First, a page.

After multiple plane hijackings by the Nobel Prize winning terrorist Yasir Arafat in 1970 and the massacres at the Munich Olympics in July 1972 as well as in Ma'alot in May 1974, Arafat was invited to speak before the UN on November 13, 1974.
The absurdity of the UN inviting the Palestinian terrorist leader to address the it merely set the tone for further corruption of history and diplomacy.
Salomon Benzimra writes how the UN takes its anti-Israel resolutions to their logical conclusion.
With the introduction of the notion of self-defense against colonization "by all possible means," terrorism committed by the Palestinian Arabs became understandable, if not fully justified. This notion probably played a role in the advisory opinion issued on July 9, 2004 by the International Court of Justice on the "Legal Consequences of the Construction of a Wall in the Occupied Palestinian Territories." The Court concluded that Israel was not allowed to erect a defensive "wall" against Palestinian terror, and it compounded the absurdity of this ruling by declaring "Article 51 [of the U.N. Charter] not relevant in the present case."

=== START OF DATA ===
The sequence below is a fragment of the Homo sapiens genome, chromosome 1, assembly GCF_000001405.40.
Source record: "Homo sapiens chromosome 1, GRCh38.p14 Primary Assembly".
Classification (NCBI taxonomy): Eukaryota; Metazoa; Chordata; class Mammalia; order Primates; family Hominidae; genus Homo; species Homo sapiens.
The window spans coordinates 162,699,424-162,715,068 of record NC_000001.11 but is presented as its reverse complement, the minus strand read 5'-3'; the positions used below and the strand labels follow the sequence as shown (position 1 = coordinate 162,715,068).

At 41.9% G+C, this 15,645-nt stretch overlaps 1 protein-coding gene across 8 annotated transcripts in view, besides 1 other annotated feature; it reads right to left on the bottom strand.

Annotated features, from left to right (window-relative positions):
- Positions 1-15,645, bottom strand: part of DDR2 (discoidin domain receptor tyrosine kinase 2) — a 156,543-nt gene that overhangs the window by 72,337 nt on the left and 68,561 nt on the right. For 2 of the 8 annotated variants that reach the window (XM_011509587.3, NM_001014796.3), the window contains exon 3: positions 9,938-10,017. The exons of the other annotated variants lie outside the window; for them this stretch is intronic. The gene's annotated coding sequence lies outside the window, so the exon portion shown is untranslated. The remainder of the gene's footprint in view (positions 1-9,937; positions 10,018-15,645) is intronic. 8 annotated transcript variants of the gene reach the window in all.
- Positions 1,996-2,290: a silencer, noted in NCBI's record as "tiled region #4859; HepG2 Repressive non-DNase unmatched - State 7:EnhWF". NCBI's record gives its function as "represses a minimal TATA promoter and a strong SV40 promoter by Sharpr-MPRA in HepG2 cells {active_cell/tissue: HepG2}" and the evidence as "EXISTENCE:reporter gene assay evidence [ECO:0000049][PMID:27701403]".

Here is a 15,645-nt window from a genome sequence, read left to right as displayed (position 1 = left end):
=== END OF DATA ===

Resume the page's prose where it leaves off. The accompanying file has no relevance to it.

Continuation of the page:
The body of UNGA resolutions which culminated in Resolution 3236 signified that resisting the "Palestinian struggle for liberation from Israeli colonialism" will be viewed as a criminal act. This inverted reality, which is still prevalent in the anti-Israel militant camp (Noam Chomsky, Norman Finkelstein, George Galloway, etc.), was admirably described by Melanie Phillips in her book, The World Turned Upside Down.
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